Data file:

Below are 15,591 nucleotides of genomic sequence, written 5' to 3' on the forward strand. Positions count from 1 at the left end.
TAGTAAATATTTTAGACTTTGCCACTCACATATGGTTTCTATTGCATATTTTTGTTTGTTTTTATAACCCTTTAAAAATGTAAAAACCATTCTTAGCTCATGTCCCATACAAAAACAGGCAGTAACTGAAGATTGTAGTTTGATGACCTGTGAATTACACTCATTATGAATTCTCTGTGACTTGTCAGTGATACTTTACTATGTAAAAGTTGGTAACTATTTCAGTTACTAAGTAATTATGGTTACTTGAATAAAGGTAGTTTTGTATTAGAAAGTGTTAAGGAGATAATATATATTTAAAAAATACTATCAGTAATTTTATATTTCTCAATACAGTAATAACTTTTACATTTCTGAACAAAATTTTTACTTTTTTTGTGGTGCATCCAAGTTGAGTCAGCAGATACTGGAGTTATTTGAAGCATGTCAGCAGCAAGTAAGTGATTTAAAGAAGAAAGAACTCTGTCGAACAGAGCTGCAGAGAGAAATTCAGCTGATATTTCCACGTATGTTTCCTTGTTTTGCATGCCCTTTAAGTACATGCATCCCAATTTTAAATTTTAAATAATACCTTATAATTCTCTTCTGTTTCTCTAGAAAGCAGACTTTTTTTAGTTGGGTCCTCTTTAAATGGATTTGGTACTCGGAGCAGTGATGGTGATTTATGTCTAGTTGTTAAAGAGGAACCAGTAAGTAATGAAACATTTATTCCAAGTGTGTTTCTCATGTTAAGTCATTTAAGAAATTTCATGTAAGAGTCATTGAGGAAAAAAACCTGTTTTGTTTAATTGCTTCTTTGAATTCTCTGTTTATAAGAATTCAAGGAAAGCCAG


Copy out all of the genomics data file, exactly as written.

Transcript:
Below are 15,591 nucleotides of genomic sequence, written 5' to 3' on the forward strand. Positions count from 1 at the left end.
TAGTAAATATTTTAGACTTTGCCACTCACATATGGTTTCTATTGCATATTTTTGTTTGTTTTTATAACCCTTTAAAAATGTAAAAACCATTCTTAGCTCATGTCCCATACAAAAACAGGCAGTAACTGAAGATTGTAGTTTGATGACCTGTGAATTACACTCATTATGAATTCTCTGTGACTTGTCAGTGATACTTTACTATGTAAAAGTTGGTAACTATTTCAGTTACTAAGTAATTATGGTTACTTGAATAAAGGTAGTTTTGTATTAGAAAGTGTTAAGGAGATAATATATATTTAAAAAATACTATCAGTAATTTTATATTTCTCAATACAGTAATAACTTTTACATTTCTGAACAAAATTTTTACTTTTTTTGTGGTGCATCCAAGTTGAGTCAGCAGATACTGGAGTTATTTGAAGCATGTCAGCAGCAAGTAAGTGATTTAAAGAAGAAAGAACTCTGTCGAACAGAGCTGCAGAGAGAAATTCAGCTGATATTTCCACGTATGTTTCCTTGTTTTGCATGCCCTTTAAGTACATGCATCCCAATTTTAAATTTTAAATAATACCTTATAATTCTCTTCTGTTTCTCTAGAAAGCAGACTTTTTTTAGTTGGGTCCTCTTTAAATGGATTTGGTACTCGGAGCAGTGATGGTGATTTATGTCTAGTTGTTAAAGAGGAACCAGTAAGTAATGAAACATTTATTCCAAGTGTGTTTCTCATGTTAAGTCATTTAAGAAATTTCATGTAAGAGTCATTGAGGAAAAAAACCTGTTTTGTTTAATTGCTTCTTTGAATTCTCTGTTTATAAGAATTCAAGGAAAGCCAG